How world's most expensive defender Virgil van Dijk overcame a life-threatening illness
From Groningen to Merseyside: How world's most expensive defender Virgil van Dijk overcame a life-threatening illness to make his name in Europe and transform Liverpool from pretenders to title contenders
Virgil van Dijk has traveled the hard miles to become the player is he today
Many top pundits believe the Dutchman to be the world's finest central defender
A serious health scare during his Groningen days changed Van Dijk's life outlook
Former team-mate Kees Kwakman feels Van Dijk could yet move to Barcelona
READ: Team-by-team, how Van Dijk rose to the summit of elite level football
By Adam Crafton for the Daily Mail
Published: 15:31 GMT, 29 March 2019 | Updated: 17:20 GMT, 29 March 2019
At the age of 18, a tall, gangly and unpolished central defender made the 160 mile journey from the Dutch town of Breda up to the north and Groningen.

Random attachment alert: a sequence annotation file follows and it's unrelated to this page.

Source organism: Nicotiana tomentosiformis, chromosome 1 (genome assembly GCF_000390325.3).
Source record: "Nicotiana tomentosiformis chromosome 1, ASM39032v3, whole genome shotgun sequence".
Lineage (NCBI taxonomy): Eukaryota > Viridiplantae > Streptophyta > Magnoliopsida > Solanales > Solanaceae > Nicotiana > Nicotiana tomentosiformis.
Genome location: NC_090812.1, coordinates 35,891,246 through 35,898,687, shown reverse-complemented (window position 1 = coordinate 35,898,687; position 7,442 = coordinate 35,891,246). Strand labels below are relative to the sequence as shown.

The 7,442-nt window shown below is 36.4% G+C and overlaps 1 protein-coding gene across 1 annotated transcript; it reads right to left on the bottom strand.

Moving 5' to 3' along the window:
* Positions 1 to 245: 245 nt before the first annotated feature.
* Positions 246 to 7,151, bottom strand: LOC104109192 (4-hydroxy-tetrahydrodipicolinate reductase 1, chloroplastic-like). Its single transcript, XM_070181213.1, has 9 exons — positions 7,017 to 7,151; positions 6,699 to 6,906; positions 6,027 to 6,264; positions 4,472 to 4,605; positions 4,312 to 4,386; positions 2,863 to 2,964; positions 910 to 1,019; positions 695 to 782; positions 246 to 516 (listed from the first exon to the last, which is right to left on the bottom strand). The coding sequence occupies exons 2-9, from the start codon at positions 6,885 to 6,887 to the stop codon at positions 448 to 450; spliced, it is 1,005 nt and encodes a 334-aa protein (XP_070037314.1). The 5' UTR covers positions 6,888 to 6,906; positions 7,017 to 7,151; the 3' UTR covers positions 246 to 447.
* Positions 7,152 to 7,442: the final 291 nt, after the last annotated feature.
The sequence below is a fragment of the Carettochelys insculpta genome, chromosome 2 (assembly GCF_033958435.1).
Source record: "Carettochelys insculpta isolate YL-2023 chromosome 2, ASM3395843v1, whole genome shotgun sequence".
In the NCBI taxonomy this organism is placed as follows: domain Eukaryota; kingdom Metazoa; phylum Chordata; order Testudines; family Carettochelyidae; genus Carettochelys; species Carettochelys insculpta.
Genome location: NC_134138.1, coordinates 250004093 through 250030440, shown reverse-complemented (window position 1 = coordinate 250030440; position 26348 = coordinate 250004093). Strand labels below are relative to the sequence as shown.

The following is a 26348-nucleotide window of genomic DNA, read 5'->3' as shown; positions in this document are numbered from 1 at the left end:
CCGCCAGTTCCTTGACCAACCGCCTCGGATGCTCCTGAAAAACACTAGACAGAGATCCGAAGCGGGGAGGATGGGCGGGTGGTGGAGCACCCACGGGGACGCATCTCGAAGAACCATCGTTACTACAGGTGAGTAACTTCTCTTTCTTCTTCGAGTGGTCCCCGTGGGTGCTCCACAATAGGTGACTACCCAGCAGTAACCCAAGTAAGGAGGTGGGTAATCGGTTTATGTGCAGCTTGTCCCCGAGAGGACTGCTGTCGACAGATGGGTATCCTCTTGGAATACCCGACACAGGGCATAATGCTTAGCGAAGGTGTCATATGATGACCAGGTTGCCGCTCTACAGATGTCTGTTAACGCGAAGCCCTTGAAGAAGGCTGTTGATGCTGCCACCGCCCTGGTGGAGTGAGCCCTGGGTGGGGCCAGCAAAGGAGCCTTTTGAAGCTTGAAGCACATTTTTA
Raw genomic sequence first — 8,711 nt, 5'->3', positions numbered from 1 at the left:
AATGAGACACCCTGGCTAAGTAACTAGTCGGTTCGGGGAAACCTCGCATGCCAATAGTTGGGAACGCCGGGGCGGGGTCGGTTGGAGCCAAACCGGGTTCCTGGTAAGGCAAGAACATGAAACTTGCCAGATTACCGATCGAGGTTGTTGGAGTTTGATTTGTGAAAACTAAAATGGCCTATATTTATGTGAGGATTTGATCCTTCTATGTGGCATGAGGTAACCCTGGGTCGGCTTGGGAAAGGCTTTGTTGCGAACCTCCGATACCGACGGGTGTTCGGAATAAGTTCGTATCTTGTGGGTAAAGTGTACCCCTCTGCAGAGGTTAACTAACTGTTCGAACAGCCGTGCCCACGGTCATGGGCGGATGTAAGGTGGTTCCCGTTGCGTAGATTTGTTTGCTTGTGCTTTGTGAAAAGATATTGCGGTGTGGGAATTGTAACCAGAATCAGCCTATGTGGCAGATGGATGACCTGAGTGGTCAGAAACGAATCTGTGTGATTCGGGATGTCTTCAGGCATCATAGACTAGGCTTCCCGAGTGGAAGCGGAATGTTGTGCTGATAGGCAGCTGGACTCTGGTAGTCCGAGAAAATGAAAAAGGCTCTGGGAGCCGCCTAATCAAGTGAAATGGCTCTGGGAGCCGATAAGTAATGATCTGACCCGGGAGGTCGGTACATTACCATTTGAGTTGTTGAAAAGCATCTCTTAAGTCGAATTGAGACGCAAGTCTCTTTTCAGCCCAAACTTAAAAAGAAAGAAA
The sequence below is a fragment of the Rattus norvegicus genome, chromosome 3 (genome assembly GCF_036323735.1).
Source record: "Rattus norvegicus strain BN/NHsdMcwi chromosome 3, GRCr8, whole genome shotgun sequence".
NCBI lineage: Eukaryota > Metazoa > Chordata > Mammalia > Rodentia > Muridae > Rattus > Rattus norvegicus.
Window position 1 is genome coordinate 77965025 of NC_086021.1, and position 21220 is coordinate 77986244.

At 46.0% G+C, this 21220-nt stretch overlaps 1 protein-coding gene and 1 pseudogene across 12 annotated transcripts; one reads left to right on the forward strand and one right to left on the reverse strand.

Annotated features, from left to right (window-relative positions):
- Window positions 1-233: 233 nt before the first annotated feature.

For Virgil van Dijk, it was a leap into the unknown but it was also the act of a young footballer fearing the game may leave him behind.
'This was 2010,' says Groningen director Hans Nijland. 'He was not a professional at his previous club Willem. He was an amateur and did not get the contract. One of our scouts spotted him in an academy match.
The story of Virgil van Dijk started with Groningen, where he made his first steps in football
Van Dijk was spotted by Groningen scouts during an academy match and quickly taken on
'We rolled the dice. A tiny contract, maybe €1500 a month. We put him up in an apartment but he had no car in the first year. He cycled to training. Honestly, I don't know what would have happened if we did not take him.'
For Liverpool and Jurgen Klopp, the relief must be palpable. Van Dijk became the world's most expensive central defender in January, 2018 when he signed in a £75m transfer from Southampton.